Malala And Greta Thunberg Finally Met And Became Fast Friends
Malala Yousafzai said Greta Thunberg is ‘the only friend I’d skip school for’ after meeting her at Oxford University.
Thunberg, 17, and Yousafzai, 22, are arguably the two most famous activists in the world right now: the former focusing on the constant threat of climate change, the latter a human rights advocate and Nobel Prize laureate.
The Swedish teenager paid a visit to Lady Margaret Hall – where Yousafzai studies Philosophy, Politics and Economics – ahead of a school strike in Bristol this Friday, February 28. After pictures of the pair made their way online, people have dubbed their meeting an example of ‘pure inspiration and hope’.
Yousafzai posted a photo with Thunberg to her Instagram account, writing: ‘Thank you, @gretathunberg’ with a heart emoji. Thunberg later tweeted similar photos, writing: ‘So…today I met my role model. What else can I say?’
Both women became known at a young age. Thunberg’s rise to prominence – including becoming TIME‘s Person of the Year in 2019 – came as a result of her climate change campaigning, inspiring school strikes around the world after her Swedish parliament protest. She has since travelled the globe, appearing at conferences and condemning delegates for their lack of action.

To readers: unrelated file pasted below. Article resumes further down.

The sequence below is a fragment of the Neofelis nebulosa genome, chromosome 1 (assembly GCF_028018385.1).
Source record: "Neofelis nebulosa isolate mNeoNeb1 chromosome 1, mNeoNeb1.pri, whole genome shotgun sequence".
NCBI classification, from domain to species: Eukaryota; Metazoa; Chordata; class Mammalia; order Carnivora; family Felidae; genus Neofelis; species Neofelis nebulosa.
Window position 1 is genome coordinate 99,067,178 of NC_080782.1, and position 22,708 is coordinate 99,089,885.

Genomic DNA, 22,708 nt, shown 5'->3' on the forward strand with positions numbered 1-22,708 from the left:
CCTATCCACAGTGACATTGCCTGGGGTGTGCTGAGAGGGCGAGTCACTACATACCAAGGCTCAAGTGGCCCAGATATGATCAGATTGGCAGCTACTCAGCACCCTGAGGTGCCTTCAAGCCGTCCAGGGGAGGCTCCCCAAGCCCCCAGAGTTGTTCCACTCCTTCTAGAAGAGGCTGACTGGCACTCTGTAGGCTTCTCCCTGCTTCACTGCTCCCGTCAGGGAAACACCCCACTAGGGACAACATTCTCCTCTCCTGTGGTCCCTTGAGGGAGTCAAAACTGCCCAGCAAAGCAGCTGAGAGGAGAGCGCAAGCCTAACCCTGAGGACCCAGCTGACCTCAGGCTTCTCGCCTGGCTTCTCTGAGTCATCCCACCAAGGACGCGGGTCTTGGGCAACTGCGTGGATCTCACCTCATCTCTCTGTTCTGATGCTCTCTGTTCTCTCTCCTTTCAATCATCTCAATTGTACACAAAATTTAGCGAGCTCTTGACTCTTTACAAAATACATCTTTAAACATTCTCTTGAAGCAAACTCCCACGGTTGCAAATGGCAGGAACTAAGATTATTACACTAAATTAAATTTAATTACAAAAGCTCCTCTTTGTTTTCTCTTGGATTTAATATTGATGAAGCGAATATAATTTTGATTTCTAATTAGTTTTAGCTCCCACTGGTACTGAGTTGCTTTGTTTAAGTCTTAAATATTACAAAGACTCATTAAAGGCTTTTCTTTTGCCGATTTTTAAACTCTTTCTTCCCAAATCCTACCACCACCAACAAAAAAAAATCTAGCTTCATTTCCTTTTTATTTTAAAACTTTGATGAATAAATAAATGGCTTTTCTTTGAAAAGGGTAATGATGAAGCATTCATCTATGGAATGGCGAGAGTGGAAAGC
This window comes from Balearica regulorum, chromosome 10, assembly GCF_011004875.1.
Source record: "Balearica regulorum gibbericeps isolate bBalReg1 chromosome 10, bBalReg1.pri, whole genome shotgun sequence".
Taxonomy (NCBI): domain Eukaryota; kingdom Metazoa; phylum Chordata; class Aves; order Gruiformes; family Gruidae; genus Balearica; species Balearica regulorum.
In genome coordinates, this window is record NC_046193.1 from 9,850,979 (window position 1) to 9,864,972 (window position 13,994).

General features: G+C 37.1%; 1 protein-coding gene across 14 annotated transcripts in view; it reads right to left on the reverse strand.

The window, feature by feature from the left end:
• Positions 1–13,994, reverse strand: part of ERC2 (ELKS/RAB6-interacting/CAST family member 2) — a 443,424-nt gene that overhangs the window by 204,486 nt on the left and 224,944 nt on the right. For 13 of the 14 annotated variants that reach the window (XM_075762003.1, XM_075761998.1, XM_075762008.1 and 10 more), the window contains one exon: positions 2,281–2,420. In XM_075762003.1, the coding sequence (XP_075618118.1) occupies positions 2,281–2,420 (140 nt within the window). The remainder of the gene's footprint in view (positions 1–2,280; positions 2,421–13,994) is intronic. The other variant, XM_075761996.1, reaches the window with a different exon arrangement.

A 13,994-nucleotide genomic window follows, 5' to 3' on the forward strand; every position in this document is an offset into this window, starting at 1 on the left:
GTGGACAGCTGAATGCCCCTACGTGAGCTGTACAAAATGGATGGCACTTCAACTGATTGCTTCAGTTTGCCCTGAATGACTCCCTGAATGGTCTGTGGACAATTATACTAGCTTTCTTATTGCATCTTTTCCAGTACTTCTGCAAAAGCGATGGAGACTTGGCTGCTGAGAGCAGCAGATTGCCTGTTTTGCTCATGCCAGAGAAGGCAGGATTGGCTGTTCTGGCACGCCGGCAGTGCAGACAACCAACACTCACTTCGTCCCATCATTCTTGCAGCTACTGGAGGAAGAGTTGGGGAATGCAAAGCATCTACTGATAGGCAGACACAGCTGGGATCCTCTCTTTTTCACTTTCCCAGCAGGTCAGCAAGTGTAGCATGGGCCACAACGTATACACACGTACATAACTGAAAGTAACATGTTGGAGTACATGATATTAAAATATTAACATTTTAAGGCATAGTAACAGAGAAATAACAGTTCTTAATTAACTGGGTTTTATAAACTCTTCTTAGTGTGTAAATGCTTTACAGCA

In 2012, Yousafzai was shot in the head by the Taliban in Pakistan while walking home from school. After recovering, she became a global symbol for women’s education and resilience, going on to become the youngest person ever to win the Nobel Peace Prize, at the age of 17.
Others celebrated the pair’s meeting online, with one user writing: ‘Pure inspiration and hope – the world needs women like you.’
Jennifer Cassidy, a lecturer in Politics at the University of Oxford, also wrote: ‘I walk out my door, up one street and see @Malala and @GretaThunberg talking outside. Two powerful young women standing for justice, truth and equality for all.’
Even Piers Morgan, of all people, chipped in with praise, writing on Twitter: ‘What a photo… the two most influential young women of my lifetime meet in Oxford. More power to their formidable courageous elbows.’
After discussing their activist causes, Thunberg also spoke to university students about ‘science, voting, the limits of protest, divestment, real zero v net zero, and much more’ according to the university’s principal, Alan Rusbridger.
Thunberg has been nominated for the Nobel Peace Prize twice – last year, it was awarded to Abiy Ahmed, the prime minister of Ethiopia.
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